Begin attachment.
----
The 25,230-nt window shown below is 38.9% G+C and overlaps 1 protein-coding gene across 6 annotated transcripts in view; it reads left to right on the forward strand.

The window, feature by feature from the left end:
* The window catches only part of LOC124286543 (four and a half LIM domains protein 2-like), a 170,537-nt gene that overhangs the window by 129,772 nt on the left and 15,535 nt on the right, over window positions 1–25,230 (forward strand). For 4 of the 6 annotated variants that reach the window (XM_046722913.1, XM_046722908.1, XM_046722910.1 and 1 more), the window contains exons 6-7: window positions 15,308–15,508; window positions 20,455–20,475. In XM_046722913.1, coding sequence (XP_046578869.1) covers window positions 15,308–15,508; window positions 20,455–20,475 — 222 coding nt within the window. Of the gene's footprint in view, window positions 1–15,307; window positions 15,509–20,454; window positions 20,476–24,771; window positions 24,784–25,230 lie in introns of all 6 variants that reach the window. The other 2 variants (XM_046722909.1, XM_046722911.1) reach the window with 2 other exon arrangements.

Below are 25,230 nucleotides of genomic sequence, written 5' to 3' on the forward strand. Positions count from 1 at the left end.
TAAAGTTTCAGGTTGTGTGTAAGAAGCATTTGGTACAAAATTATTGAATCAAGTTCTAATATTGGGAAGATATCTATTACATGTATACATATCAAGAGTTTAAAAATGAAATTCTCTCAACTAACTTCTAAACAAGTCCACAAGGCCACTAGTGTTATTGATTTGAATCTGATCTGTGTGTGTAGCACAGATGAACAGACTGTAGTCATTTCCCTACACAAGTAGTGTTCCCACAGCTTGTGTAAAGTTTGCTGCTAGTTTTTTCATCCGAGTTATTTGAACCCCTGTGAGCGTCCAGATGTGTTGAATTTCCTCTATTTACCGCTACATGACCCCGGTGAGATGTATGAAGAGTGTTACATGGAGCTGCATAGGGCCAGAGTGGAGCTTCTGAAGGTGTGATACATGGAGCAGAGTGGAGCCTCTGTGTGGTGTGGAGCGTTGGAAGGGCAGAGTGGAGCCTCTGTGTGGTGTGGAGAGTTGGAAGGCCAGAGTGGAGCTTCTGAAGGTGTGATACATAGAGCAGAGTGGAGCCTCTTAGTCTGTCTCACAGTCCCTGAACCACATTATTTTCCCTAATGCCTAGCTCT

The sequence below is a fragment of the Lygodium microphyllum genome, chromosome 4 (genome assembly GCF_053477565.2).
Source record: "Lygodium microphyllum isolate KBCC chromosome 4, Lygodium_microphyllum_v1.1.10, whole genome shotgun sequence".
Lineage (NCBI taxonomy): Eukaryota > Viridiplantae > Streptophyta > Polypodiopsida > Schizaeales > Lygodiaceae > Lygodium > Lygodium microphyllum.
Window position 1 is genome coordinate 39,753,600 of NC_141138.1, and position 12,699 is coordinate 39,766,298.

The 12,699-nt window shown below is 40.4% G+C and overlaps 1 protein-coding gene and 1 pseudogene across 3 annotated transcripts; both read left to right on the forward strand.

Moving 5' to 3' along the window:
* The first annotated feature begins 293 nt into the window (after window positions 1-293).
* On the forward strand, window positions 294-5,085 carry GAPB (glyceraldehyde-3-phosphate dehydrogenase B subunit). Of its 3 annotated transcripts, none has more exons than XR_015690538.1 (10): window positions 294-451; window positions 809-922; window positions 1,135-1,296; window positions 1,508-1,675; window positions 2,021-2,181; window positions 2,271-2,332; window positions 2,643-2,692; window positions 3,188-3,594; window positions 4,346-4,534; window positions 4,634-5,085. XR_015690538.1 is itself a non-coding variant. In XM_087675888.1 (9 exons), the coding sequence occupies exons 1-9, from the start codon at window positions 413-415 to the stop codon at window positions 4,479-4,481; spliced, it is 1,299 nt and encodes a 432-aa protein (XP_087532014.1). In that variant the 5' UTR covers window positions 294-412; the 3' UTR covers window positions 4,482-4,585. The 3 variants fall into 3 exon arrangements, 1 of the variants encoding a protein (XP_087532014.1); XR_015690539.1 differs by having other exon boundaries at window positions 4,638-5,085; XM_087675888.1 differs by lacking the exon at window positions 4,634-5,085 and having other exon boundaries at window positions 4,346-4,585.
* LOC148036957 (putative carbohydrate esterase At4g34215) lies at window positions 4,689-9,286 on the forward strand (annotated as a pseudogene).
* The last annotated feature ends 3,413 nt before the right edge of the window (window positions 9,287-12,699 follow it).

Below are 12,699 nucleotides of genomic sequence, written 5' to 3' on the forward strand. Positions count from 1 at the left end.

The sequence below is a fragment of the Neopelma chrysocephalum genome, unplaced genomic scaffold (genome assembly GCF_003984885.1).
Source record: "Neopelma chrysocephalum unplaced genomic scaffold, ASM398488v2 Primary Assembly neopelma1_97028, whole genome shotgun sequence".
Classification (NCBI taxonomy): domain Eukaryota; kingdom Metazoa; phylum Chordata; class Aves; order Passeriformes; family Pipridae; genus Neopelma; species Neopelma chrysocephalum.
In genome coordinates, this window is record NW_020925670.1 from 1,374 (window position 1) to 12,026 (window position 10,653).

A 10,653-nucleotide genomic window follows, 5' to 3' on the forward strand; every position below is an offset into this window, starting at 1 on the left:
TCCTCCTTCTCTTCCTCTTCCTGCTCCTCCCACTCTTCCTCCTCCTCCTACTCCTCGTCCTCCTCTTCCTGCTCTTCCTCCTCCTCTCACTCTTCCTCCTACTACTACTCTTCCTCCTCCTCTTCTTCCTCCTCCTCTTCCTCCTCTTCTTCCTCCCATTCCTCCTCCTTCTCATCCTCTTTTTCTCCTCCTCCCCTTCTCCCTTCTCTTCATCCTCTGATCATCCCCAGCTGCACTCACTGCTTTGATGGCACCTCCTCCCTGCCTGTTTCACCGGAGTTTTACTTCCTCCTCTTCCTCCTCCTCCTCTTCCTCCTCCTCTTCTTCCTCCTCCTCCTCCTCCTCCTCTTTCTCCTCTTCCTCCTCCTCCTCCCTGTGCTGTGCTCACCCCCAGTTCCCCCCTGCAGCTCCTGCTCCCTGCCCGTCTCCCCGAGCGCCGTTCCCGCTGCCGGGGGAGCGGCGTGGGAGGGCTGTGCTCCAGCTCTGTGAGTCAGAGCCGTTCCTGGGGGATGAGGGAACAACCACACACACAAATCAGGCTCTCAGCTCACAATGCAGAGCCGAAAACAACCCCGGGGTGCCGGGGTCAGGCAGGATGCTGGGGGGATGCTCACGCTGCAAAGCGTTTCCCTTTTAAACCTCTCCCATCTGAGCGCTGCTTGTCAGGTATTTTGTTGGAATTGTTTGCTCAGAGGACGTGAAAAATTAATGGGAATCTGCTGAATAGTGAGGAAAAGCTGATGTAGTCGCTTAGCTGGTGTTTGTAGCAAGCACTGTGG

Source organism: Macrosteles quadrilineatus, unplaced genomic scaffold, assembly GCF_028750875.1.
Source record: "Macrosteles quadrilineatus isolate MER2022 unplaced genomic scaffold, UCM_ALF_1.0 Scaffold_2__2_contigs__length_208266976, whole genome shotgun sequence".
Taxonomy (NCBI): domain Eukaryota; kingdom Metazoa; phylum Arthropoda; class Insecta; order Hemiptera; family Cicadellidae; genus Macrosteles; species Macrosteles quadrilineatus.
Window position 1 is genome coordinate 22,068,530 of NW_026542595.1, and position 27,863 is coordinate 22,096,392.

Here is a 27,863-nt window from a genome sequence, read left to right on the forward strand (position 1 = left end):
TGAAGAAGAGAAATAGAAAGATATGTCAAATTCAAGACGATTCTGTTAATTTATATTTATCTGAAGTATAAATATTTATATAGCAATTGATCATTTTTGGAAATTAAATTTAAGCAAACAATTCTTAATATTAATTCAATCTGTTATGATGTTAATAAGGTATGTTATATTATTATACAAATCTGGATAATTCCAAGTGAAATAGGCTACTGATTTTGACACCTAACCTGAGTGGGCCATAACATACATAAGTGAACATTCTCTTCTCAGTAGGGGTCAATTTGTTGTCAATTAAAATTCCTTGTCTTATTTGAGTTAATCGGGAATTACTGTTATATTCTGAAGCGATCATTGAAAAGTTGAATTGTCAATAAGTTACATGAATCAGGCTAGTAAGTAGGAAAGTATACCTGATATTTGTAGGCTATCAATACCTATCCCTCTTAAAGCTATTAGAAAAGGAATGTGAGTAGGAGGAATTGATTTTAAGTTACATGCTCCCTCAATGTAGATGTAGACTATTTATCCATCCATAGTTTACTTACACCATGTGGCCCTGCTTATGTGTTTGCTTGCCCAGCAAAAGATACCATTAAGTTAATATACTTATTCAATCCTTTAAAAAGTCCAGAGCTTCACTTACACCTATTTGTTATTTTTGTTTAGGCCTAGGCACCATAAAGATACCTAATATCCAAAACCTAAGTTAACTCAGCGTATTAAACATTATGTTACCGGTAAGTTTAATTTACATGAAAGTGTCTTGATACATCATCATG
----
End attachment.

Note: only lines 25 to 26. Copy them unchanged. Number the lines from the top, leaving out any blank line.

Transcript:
Taxonomy (NCBI): domain Eukaryota; kingdom Metazoa; phylum Arthropoda; class Insecta; order Hemiptera; family Cicadellidae; genus Macrosteles; species Macrosteles quadrilineatus.
Window position 1 is genome coordinate 22,068,530 of NW_026542595.1, and position 27,863 is coordinate 22,096,392.